The group designed to better link Greater Shepparton Secondary College with indigenous and multicultural communities met on Friday to help curb violence which has plagued the school for the past month.
Schools and Regional Services deputy secretary David Howes attended the meeting, which included representatives from about 20 multicultural groups.
Mr Howes called the meeting “positive” and said various groups had nominated initial representatives to the committee, which will begin meeting next week to provide a communication link between different cultural and community groups in Shepparton and the school.
The next meeting day and time wasn’t locked in after Friday morning’s meeting, but Mr Howes confirmed it would happen next week.
The committee was formed after a report into the school uncovered systemic racism and a lack of diversity at the now-combined school.
The report, which was leaked to the media last week after being presented in November, made 48 recommendations and criticised diversity and cultural awareness among teaching staff, and noted poor education outcomes and disengagement in the cohort, especially among indigenous children.
Two teenagers, a 15-year-old and an 18-year-old, were arrested last week following the violence at the school, which lead to police and security being stationed at the GSSC’s Wanganui campus to help curb the violence.
Mr Howes said Cultural Advisory Steering Committee would meet regularly, and was designed to be something the school would commit to long-term.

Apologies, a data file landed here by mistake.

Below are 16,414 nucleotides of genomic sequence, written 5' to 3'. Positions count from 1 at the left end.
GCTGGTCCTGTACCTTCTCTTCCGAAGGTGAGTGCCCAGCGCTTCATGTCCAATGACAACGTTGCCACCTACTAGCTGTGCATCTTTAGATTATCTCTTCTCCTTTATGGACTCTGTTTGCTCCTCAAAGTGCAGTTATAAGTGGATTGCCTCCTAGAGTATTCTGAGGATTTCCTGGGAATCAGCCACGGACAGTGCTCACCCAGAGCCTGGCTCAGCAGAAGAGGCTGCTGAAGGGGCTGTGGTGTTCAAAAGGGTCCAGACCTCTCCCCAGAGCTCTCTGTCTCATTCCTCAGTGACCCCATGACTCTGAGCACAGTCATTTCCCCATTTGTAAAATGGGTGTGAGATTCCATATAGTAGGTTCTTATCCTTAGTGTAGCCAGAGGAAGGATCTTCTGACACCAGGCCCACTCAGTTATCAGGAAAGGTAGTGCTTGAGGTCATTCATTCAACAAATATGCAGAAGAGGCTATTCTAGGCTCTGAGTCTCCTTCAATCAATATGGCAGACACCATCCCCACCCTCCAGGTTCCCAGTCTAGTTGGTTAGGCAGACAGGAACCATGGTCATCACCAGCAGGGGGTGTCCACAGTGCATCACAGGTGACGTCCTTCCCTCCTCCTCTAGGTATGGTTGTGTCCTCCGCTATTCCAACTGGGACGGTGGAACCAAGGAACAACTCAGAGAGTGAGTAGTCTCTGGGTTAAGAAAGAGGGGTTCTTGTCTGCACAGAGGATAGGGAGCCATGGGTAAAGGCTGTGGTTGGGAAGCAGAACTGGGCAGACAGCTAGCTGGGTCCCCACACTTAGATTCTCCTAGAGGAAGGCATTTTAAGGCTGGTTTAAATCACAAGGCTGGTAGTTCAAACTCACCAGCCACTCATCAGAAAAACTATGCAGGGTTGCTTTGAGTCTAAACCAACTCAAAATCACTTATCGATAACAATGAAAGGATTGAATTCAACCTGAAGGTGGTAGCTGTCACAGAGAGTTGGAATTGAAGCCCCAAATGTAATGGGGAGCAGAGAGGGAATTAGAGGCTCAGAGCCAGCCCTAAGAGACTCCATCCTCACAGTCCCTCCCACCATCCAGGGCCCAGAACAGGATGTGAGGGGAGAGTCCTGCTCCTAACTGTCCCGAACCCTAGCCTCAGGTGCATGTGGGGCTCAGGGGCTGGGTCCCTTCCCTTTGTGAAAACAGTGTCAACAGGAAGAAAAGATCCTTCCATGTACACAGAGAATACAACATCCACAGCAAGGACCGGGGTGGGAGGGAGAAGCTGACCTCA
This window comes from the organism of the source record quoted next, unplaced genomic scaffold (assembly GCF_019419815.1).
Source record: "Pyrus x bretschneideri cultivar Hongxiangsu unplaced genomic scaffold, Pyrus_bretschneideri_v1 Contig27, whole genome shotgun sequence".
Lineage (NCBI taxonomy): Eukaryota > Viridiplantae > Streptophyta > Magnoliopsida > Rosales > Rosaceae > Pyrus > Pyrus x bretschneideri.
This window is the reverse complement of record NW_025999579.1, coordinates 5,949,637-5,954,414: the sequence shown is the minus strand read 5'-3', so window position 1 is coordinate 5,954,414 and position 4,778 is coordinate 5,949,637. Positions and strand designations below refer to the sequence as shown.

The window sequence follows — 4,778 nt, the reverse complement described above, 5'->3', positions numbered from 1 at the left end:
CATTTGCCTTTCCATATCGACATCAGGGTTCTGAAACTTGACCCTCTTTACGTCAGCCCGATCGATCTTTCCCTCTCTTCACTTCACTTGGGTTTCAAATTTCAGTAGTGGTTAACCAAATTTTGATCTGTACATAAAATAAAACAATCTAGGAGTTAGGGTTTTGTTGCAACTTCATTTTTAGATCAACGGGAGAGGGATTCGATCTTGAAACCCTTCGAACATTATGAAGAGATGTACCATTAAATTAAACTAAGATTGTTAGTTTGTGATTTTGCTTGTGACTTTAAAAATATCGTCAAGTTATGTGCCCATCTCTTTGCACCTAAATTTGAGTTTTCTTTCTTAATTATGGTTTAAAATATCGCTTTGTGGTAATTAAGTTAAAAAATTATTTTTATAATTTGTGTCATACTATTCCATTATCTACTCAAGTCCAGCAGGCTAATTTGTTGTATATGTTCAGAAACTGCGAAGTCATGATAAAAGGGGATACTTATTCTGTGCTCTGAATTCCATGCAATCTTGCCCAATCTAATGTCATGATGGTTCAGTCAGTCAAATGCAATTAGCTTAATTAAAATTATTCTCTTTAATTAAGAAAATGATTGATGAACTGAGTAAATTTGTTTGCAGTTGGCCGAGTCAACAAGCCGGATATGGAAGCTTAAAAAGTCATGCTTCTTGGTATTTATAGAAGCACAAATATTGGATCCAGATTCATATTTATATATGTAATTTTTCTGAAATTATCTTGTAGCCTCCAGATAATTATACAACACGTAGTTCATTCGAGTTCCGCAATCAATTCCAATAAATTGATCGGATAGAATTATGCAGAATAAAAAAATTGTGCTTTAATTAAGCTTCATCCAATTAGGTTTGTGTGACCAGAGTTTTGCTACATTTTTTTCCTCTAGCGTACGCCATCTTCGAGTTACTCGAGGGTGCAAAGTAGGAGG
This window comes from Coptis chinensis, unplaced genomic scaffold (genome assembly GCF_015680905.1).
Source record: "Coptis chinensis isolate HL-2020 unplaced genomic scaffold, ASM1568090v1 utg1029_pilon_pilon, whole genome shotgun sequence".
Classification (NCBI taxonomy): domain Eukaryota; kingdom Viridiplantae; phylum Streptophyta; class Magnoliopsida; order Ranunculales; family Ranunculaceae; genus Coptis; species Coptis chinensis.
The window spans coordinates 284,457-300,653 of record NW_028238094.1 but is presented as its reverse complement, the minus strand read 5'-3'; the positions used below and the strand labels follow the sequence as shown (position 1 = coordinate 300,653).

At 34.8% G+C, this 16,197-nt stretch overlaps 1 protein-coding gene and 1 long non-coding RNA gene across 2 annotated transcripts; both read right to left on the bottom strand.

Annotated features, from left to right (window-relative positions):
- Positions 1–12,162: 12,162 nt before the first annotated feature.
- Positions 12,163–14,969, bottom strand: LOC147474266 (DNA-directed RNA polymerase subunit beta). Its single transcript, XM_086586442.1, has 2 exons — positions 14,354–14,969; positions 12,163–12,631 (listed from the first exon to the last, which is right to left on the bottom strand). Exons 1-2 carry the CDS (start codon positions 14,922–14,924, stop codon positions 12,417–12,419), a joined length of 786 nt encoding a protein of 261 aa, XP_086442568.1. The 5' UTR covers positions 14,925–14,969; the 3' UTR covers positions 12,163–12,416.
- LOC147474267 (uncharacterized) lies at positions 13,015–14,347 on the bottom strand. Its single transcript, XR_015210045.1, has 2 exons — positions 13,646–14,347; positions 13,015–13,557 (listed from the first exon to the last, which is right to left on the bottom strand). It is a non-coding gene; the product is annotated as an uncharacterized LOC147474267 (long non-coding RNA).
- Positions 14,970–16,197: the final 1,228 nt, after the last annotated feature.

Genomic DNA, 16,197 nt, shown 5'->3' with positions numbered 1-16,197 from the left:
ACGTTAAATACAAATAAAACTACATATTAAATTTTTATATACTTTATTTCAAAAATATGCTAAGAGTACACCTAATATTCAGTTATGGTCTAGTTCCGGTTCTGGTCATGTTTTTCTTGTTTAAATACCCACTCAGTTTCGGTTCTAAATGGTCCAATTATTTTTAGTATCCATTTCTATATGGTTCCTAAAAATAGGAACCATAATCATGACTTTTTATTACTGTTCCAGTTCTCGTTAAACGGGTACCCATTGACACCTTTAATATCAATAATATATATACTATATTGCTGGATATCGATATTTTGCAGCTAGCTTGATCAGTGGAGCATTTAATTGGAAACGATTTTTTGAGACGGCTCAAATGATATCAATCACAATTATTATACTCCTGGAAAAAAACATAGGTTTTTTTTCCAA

“The initial priorities are strengthening communication between parents and the community and the school,” he said.
“There was a really clear sense of purpose on the part of the school, Aboriginal and multicultural groups to work strongly and effectively together.”
Mr Howes said representatives would consult with communities about issues at the school and present them at Cultural Advisory Steering Committee meetings, which would in turn be passed on to the school, but stressed there would be a focus on two-way dialogue.
“There’ll be suggestions the school might not be able to put in place straight away or might take more time, and we want to communicate that to the committee,” he said.
Mr Howes said while there wouldn’t be a straightforward metric to measure success, constant discussion and clearer feedback was one of them.
“We’re pleased this is now in place.
“Everyone’s clear on the challenges we face, but it’s also a real opportunity to build a school which is a lighthouse of excellence.
“In 18 months, we want schools around the state to come to the Greater Shepparton Secondary College to see the best way to address these sorts of problems.”